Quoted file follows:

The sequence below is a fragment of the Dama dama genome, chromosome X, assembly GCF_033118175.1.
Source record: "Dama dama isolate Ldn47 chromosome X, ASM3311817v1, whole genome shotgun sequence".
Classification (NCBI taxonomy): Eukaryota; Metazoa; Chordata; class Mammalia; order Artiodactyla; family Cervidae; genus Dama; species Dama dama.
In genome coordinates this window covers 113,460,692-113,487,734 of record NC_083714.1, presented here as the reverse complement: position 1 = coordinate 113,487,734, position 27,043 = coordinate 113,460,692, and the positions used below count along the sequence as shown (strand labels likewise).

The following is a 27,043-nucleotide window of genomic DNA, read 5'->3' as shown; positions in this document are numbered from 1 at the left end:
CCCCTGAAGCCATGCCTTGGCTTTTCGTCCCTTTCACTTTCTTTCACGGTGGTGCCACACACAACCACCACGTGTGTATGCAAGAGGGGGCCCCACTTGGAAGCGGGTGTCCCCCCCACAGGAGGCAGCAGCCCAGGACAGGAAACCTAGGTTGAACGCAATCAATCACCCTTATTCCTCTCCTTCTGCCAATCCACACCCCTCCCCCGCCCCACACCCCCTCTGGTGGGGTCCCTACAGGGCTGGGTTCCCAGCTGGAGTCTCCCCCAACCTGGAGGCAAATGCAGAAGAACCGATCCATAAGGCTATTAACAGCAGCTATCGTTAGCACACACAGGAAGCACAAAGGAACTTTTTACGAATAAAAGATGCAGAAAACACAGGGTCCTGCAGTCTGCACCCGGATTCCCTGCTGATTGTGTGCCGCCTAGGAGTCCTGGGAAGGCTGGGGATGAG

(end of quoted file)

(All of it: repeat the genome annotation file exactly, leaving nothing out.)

The sequence below is a fragment of the Dama dama genome, chromosome X, assembly GCF_033118175.1.
Source record: "Dama dama isolate Ldn47 chromosome X, ASM3311817v1, whole genome shotgun sequence".
Classification (NCBI taxonomy): Eukaryota; Metazoa; Chordata; class Mammalia; order Artiodactyla; family Cervidae; genus Dama; species Dama dama.
In genome coordinates this window covers 113,460,692-113,487,734 of record NC_083714.1, presented here as the reverse complement: position 1 = coordinate 113,487,734, position 27,043 = coordinate 113,460,692, and the positions used below count along the sequence as shown (strand labels likewise).

The following is a 27,043-nucleotide window of genomic DNA, read 5'->3' as shown; positions in this document are numbered from 1 at the left end:
CCCCTGAAGCCATGCCTTGGCTTTTCGTCCCTTTCACTTTCTTTCACGGTGGTGCCACACACAACCACCACGTGTGTATGCAAGAGGGGGCCCCACTTGGAAGCGGGTGTCCCCCCCACAGGAGGCAGCAGCCCAGGACAGGAAACCTAGGTTGAACGCAATCAATCACCCTTATTCCTCTCCTTCTGCCAATCCACACCCCTCCCCCGCCCCACACCCCCTCTGGTGGGGTCCCTACAGGGCTGGGTTCCCAGCTGGAGTCTCCCCCAACCTGGAGGCAAATGCAGAAGAACCGATCCATAAGGCTATTAACAGCAGCTATCGTTAGCACACACAGGAAGCACAAAGGAACTTTTTACGAATAAAAGATGCAGAAAACACAGGGTCCTGCAGTCTGCACCCGGATTCCCTGCTGATTGTGTGCCGCCTAGGAGTCCTGGGAAGGCTGGGGATGAG